Ordering. Stocking. Pulling. Day after day, case after case. If managing your surgical supplies is a source of frustration for you and your staff, you might want to consider procedure packs, which arrange all the procedure-specific products you'll need for an entire case into one container. Plus, procedure packs condense the surgical supply purchasing process to one company, one invoice, one check, one purchase order, one product to receive and one product to pull from storage.
Manufacturers are finding ways to improve the convenience of their products, making ordering, handling, tracking and storage easier. Here's a rundown, listed alphabetically by company, of what's new.
- Alcon. According to focus groups, end users find handling, storing and labeling procedure packs can be arduous, so Alcon has devised new packaging to eliminate or reduce these problems, says an Alcon representative. Ophthalmology-only Custom Paks' new packaging, which will be in place by fall, has more defined sides and more uniform sizes, making stacking the packs on storage room shelves easier. According to Alcon, the more defined shape also lets you put a label on the end of each pack, so you find what you need faster.
"Anytime you can get a little more uniformity, you get a little more quality," says an Alcon representative. "By finding ways to better confine the components, we've improved your safety on the handling side."
In addition, Alcon will also clearly label latex-free Custom Paks as such, instead of only labeling packs that contain products with latex. It's also worth noting that Alcon will arrange the pack exactly the way you want it (for example, sequencing the components in the order you'll need them).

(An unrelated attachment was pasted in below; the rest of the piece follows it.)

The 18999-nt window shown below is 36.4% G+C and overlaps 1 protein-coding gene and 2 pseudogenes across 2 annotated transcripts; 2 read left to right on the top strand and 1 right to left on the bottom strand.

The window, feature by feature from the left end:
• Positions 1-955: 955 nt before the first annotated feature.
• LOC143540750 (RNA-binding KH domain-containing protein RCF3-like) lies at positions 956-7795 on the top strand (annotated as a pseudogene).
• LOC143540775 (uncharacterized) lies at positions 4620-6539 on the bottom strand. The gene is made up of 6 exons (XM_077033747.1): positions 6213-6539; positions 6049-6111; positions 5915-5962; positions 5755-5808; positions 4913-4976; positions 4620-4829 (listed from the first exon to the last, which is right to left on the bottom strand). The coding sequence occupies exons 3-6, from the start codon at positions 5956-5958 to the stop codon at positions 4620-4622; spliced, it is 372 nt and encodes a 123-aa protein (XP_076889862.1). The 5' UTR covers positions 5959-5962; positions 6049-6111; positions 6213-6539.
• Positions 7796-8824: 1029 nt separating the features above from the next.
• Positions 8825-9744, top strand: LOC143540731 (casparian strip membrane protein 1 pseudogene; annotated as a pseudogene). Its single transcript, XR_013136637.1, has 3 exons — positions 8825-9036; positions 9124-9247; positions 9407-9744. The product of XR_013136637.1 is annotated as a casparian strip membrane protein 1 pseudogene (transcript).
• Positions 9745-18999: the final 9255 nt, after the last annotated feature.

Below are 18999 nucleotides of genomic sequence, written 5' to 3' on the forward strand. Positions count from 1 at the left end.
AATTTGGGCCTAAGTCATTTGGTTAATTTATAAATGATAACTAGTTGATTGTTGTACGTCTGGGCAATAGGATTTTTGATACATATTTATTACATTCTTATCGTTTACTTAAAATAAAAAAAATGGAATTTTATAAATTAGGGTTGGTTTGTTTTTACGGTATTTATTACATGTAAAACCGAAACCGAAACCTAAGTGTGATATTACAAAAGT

- B. Braun Medical. B. Braun offers customization of its epidural, spinal, peripheral nerve block and combined spinal/epidural trays, as well as of its other kits, such as IV start, central venous catheter and port access kits. If you meet the annual volume criteria, all you have to do is work with your local representative.
"If you find there are either some components missing from one of our standard line trays or extra items you don't need to complete the procedure, we can produce a customized version of the tray that suits your specific clinical needs," says Christopher DiBiase, the product director for pain control at B. Braun. "If you find you need a different drape, a certain needle, or you don't need saline solution, for instance, we can easily do that."
- BD Ophthalmic Systems. BD recently launched its Readypak line, which include BD knives, blades and cannulas - including BD's new safety cataract knife - in sterile containers that can be saved if not used. The company says there is no limit to product selection, and preference changes are quickly implemented.
- Cardinal Health. Cardinal launched at the AORN Congress its Presource program, which includes sterile, non-sterile, standard and custom procedure kits. In addition, there's a new Internet module that helps you meet financial benchmarking goals. Through the newly redesigned online Pack Manager module, you build your packs and streamline your operations with the help of a Cardinal sales representative and additional clinical and logistics resources. Pack Manager shows you on-hand inventory, procedure pack components and where your cost-saving opportunities lie. A scorecard in your account tracks your progress.
"Say your goal is to reduce operating expenses by $100,000," says Derick Elliott, Cardinal's director of marketing for Presource. "We would build a scorecard in Pack Manager to help you measure your progress to that goal."